Trick Or Treat is the fourth album by British hard-rock band Fastway and was released in November 1986.
Who of you guys out there remembers the (quasi-)horror movie Trick Or Treat that featured rock greats such as Ozzy Osbourne and Gene Simmons? I surely do! Not only was the movie quite entertaining, but the soundtrack underlined why 1986 was one of the most prolific years in the history of rock. Fastway contributed 9 songs to soundtrack and made it album a milestone in hard-rock history.
The album opens with the title-song of the movie, Trick Or Treat – a typical ass-kickin’ 80s hard-rock anthem and simply perfect for the movie.
After Midnight, track 2, is a bit loftier than the opener in regard to musical mood. It reminds me a bit of Ratt, Warrant, or even Winger of the 80s.
The next song, Don’t Stop The Fight, revisits the darker mood of the opener – which I welcome with open arms. Personally, this is one of the best pieces on the album, if not the best one.
Stand Up, is a slower piece – not a ballad, though – with a great laid back feel and rather simplistic guitar riff, but fits perfect in the concept of the album.
Tear Down The Walls, track 5, starts with a rather long intro – approx. 1 minute – and basically consists of solely one sentence, ‘Tear Down The Walls’, which is shouted out in unisono over a 30-second straight-rock part. Not sure if I’d consider it a song; also, I don’t remember where exactly this part was used in the movie. Nonetheless, since this is a soundtrack, we accept this track as a integral part of the soundtrack and needed for completion purposes.
Get Tough is, again, an actual song. The piece mashes the rather darker mood of the opening song with the more lofty mood of After Midnight. It, therefore, build the perfect bridge to the next song.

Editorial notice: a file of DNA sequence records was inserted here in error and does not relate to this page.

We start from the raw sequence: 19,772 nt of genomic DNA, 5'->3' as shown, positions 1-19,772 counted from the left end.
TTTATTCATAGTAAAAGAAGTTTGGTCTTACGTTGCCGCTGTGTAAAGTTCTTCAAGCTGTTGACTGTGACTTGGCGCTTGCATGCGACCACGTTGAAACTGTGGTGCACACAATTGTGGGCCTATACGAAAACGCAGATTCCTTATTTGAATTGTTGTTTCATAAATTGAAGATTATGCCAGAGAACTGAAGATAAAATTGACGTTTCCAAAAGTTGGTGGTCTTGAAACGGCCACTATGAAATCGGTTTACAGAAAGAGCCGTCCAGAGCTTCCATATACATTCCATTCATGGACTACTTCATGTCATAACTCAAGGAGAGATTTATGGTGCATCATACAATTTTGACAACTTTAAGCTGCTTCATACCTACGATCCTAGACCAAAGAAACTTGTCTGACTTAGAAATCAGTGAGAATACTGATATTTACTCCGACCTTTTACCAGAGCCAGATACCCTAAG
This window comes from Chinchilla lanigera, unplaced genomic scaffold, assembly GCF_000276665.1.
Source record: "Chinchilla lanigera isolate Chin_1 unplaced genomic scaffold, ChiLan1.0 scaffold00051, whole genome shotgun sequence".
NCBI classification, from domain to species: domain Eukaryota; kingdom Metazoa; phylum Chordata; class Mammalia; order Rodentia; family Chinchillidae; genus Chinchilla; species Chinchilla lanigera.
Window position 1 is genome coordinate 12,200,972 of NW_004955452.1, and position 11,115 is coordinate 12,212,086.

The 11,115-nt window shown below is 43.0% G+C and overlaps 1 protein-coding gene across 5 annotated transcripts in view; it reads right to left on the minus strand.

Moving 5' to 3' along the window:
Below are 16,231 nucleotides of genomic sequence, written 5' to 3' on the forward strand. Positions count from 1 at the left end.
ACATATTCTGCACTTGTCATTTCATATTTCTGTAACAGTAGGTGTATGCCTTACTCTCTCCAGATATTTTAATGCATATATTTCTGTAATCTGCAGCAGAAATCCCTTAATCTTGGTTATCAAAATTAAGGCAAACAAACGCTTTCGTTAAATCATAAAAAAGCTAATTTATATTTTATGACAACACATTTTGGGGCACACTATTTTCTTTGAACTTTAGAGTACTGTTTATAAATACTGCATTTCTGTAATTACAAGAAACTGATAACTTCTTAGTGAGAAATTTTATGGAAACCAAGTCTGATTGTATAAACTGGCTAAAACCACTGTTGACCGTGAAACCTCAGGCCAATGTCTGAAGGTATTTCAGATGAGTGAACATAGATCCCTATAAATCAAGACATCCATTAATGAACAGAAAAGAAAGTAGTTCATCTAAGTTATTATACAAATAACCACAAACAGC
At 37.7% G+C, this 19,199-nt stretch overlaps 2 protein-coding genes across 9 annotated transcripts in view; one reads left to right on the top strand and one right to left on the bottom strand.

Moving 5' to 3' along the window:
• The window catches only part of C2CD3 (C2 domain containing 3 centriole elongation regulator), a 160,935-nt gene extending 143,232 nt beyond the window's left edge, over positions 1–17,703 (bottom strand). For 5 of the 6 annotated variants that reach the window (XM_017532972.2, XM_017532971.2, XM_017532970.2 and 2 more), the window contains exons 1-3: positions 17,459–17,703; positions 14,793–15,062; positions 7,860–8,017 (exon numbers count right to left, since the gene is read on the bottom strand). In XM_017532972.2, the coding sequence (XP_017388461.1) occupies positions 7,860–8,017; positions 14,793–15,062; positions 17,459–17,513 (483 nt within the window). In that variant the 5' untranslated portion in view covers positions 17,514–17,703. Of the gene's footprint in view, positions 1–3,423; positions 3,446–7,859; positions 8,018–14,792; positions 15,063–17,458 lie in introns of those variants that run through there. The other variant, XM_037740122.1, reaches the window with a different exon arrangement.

Hold On To The Night brings a very refreshing twist to the album. The song is characterised by a shuffled beat and a one chord riff in the verse, which then goes over to a melodic chorus. The uptempo beat makes the song very danceable, therefore, definitely a favourite of mine on Trick Or Treat.
Heft, track 8, introduces a more doom- or stoner-rock mood. The voice of singer Dave King is hidden very far in the mix which gives the song a rather original score character. Not necessarily the ultimate rock anthem, but a good song to have playing in the background or when wandering the urban streets of the big city.
The closing song of the album, If You Could See, is the perfect reprise of the opener, Trick Or Treat. Fastway brings the listener back to the willingly depicted dark mood of the movie with dramatic melodies and lyrics, and with dynamic arrangements.
I learned about Fastway after having watched the movie. I loved the movie and loved the music even more. A friend pointed me towards the soundtrack and Fastway, and I have been listening to this album for decades now. Even though it only includes 9 tracks, it is a great soundtrack for when I wander the urban streets of our big city.
The lyrics follow a clear concept and so does the music and the production. The album was recorded in the mid-80s, therefore, the production is simply what the possibilities offered back then. Of course, I would wish the sound to have a bit more balls, or the guitar distortion to be a bit more crunchier. Nonetheless, producer ‘Fast’ Eddie Clarke, who was also guitarist for Fastway, created a great album with Trick Or Treat.
In regard to musicianship, there’s not much to object. The songs all follow what the virtual 80s hard-rock manual would suggest. Maybe, sometimes, a less cliché arrangement or an unexpected break or chord progression would refresh the entire concept, but then, on the other hand, it might digress from the context.
Go out and listen to the album and watch the movie. They are both hidden gems of rock history.
Total grade 8/10